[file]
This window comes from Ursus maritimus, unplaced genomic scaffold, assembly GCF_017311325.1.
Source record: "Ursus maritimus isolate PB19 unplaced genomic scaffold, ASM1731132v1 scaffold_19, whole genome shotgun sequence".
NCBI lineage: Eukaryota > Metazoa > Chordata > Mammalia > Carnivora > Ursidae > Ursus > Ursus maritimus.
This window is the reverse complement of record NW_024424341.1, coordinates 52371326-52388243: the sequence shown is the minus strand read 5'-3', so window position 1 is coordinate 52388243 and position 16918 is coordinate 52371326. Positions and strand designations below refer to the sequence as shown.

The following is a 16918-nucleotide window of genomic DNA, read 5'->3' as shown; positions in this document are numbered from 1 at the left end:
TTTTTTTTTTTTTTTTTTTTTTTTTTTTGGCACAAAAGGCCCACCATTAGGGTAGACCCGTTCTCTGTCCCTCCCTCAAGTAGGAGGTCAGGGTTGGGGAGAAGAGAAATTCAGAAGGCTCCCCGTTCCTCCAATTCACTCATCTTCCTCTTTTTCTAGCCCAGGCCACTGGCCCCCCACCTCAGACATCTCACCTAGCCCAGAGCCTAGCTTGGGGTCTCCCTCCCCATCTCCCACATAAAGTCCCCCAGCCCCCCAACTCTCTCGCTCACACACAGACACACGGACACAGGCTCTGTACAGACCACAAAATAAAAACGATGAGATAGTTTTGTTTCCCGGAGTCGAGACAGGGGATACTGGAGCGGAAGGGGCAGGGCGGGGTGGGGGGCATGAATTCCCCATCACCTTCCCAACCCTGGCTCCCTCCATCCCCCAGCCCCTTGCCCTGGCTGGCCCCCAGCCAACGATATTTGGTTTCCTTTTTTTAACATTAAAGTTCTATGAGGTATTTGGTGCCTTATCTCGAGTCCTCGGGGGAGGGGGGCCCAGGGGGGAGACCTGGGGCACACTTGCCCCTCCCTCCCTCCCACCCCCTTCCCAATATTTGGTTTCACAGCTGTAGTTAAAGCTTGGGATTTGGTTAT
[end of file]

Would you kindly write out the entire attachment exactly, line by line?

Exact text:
This window comes from Ursus maritimus, unplaced genomic scaffold, assembly GCF_017311325.1.
Source record: "Ursus maritimus isolate PB19 unplaced genomic scaffold, ASM1731132v1 scaffold_19, whole genome shotgun sequence".
NCBI lineage: Eukaryota > Metazoa > Chordata > Mammalia > Carnivora > Ursidae > Ursus > Ursus maritimus.
This window is the reverse complement of record NW_024424341.1, coordinates 52371326-52388243: the sequence shown is the minus strand read 5'-3', so window position 1 is coordinate 52388243 and position 16918 is coordinate 52371326. Positions and strand designations below refer to the sequence as shown.

The following is a 16918-nucleotide window of genomic DNA, read 5'->3' as shown; positions in this document are numbered from 1 at the left end:
TTTTTTTTTTTTTTTTTTTTTTTTTTTTGGCACAAAAGGCCCACCATTAGGGTAGACCCGTTCTCTGTCCCTCCCTCAAGTAGGAGGTCAGGGTTGGGGAGAAGAGAAATTCAGAAGGCTCCCCGTTCCTCCAATTCACTCATCTTCCTCTTTTTCTAGCCCAGGCCACTGGCCCCCCACCTCAGACATCTCACCTAGCCCAGAGCCTAGCTTGGGGTCTCCCTCCCCATCTCCCACATAAAGTCCCCCAGCCCCCCAACTCTCTCGCTCACACACAGACACACGGACACAGGCTCTGTACAGACCACAAAATAAAAACGATGAGATAGTTTTGTTTCCCGGAGTCGAGACAGGGGATACTGGAGCGGAAGGGGCAGGGCGGGGTGGGGGGCATGAATTCCCCATCACCTTCCCAACCCTGGCTCCCTCCATCCCCCAGCCCCTTGCCCTGGCTGGCCCCCAGCCAACGATATTTGGTTTCCTTTTTTTAACATTAAAGTTCTATGAGGTATTTGGTGCCTTATCTCGAGTCCTCGGGGGAGGGGGGCCCAGGGGGGAGACCTGGGGCACACTTGCCCCTCCCTCCCTCCCACCCCCTTCCCAATATTTGGTTTCACAGCTGTAGTTAAAGCTTGGGATTTGGTTAT